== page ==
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Academic Outreach

Faculty Focused

Ways to Motivate Students

Posted on: September 24th, 2018 by Deborah Seepersaud

Reflections of a New Online Instructor – Episode #5

So what motivates our students, and what can I do to motivate in my role as an online instructor? Researchers, faculty and students like to say that grades are the best motivator. I would like to motivate them before they are graded.

I started my online course by setting the climate and preparing a comfortable environment for my students. I wanted to “personally” welcome them so I made an introductory video in which I shared the course expectations and guidelines for successful completion of the course. I also provided information about my availability which included my cell phone number, email address, and times I would be available as well as my response rate.

In the introductory video, my students are advised to access the syllabus and become familiar with assignments, participation expectation, and due dates. The idea is that if students are aware of course expectations, they can more easily plan their schedules. In addition, on Mondays, I will post weekly announcements as a way of helping students stay on track with the course schedule.

Students laughing in classroomAnother strategy is to create engaging content—not always easy by the way. I created videos, found journal articles, and identified links to other resources. I regularly share links or videos of recent events as they relate to the topic for the module/week via announcements or discussion forums. Students are expected to view these resources as they are aligned with the assessments and/or discussions in the unit/module. Additionally, for weekly discussions, individual students are assigned to be discussion leaders and to highlight and summarize the topic that was discussed.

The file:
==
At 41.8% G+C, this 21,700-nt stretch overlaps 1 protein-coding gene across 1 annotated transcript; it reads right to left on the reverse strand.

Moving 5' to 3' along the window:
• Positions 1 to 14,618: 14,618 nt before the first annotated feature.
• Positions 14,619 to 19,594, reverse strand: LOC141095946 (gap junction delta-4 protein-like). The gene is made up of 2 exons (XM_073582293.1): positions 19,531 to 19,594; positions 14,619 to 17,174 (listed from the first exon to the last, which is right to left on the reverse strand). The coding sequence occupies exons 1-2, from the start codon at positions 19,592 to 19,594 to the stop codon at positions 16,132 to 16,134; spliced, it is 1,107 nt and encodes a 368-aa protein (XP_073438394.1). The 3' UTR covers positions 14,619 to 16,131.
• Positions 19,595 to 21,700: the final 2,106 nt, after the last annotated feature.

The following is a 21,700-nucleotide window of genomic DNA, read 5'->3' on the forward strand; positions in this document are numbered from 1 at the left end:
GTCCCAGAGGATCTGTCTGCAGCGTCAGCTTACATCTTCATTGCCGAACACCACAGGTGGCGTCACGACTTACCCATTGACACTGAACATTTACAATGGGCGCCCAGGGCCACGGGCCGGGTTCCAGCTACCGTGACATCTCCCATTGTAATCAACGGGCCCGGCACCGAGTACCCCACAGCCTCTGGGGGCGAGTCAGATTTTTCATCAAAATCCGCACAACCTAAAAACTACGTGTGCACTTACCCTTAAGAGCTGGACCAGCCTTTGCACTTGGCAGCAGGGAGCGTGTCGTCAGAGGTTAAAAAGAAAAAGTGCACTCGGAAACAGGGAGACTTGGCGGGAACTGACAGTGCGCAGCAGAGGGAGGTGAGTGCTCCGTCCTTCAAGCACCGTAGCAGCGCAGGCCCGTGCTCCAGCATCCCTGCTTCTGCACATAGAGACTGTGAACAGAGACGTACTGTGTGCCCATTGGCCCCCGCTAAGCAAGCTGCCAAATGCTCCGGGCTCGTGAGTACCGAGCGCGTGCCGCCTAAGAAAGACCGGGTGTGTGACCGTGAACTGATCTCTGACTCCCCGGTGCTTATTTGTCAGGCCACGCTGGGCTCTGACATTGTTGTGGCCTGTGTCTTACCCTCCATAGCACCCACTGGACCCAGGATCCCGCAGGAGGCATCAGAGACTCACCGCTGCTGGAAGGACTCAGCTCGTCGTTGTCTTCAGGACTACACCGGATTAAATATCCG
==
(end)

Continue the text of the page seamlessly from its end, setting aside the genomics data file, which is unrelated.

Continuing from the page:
My course does have quizzes, and they are used as a means of verification that my students know the materials. I want them to be able to apply and implement new content. I also have case studies and a project that will encourage them to explore and actively participate in discovering solutions.

To summarize, research demonstrates that students at a distance want the freedom to set their schedule and work at their own pace. However, they also want to know that their instructor is available when needed. Students appreciate detailed instructions, information and direction for their assignments as well as timely feedback.

Peer reviewing and having students work together in groups are methods I have explored as motivators. Using discussion forums, wikis, blogs, emails, journals, as well as the synchronous communication tools (i.e. Zoom, Skype and Google Hangouts) are ways an instructor can facilitate student to student interaction as well as instructor to student interaction. Any form of communication helps remove the feeling of isolation.

Taking the time to encourage students, especially ones who are lagging behind, by sending a personal email is often well received by the student and motivates them to keep trying. Another idea that I have found to be successful is sharing examples of good work with the class. This has helped motivate and encourage others to keep trying. Overall, I think that adding a personal touch to your course and “being there” for your students is the best form of motivation.

Did you miss the previous episodes? Read Episode #1, Episode #2 , Episode #3 and Episode #4.